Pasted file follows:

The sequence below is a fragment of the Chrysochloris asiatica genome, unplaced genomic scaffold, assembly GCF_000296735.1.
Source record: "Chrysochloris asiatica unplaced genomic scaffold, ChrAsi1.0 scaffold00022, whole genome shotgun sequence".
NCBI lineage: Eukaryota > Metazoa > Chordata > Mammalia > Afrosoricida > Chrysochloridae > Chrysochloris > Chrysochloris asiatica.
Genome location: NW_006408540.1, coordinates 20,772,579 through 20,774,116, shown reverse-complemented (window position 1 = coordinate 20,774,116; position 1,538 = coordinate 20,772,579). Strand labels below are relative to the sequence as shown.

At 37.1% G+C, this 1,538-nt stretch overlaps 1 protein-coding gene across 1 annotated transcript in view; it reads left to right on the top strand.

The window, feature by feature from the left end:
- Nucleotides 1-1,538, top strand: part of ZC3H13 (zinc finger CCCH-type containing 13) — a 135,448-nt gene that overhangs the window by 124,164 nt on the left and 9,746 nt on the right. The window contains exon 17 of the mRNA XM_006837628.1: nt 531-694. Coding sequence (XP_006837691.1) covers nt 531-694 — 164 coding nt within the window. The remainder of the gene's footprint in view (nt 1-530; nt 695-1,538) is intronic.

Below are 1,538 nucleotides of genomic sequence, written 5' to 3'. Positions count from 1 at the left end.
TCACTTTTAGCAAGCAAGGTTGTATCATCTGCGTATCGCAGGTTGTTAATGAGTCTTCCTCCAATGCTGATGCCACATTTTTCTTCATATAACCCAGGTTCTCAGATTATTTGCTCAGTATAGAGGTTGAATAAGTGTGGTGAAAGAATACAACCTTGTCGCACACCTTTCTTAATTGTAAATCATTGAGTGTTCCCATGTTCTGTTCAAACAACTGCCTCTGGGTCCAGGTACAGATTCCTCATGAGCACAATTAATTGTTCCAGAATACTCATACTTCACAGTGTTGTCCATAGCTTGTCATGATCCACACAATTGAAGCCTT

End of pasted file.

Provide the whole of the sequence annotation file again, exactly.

The sequence below is a fragment of the Chrysochloris asiatica genome, unplaced genomic scaffold, assembly GCF_000296735.1.
Source record: "Chrysochloris asiatica unplaced genomic scaffold, ChrAsi1.0 scaffold00022, whole genome shotgun sequence".
NCBI lineage: Eukaryota > Metazoa > Chordata > Mammalia > Afrosoricida > Chrysochloridae > Chrysochloris > Chrysochloris asiatica.
Genome location: NW_006408540.1, coordinates 20,772,579 through 20,774,116, shown reverse-complemented (window position 1 = coordinate 20,774,116; position 1,538 = coordinate 20,772,579). Strand labels below are relative to the sequence as shown.

At 37.1% G+C, this 1,538-nt stretch overlaps 1 protein-coding gene across 1 annotated transcript in view; it reads left to right on the top strand.

The window, feature by feature from the left end:
- Nucleotides 1-1,538, top strand: part of ZC3H13 (zinc finger CCCH-type containing 13) — a 135,448-nt gene that overhangs the window by 124,164 nt on the left and 9,746 nt on the right. The window contains exon 17 of the mRNA XM_006837628.1: nt 531-694. Coding sequence (XP_006837691.1) covers nt 531-694 — 164 coding nt within the window. The remainder of the gene's footprint in view (nt 1-530; nt 695-1,538) is intronic.

Below are 1,538 nucleotides of genomic sequence, written 5' to 3'. Positions count from 1 at the left end.
TCACTTTTAGCAAGCAAGGTTGTATCATCTGCGTATCGCAGGTTGTTAATGAGTCTTCCTCCAATGCTGATGCCACATTTTTCTTCATATAACCCAGGTTCTCAGATTATTTGCTCAGTATAGAGGTTGAATAAGTGTGGTGAAAGAATACAACCTTGTCGCACACCTTTCTTAATTGTAAATCATTGAGTGTTCCCATGTTCTGTTCAAACAACTGCCTCTGGGTCCAGGTACAGATTCCTCATGAGCACAATTAATTGTTCCAGAATACTCATACTTCACAGTGTTGTCCATAGCTTGTCATGATCCACACAATTGAAGCCTT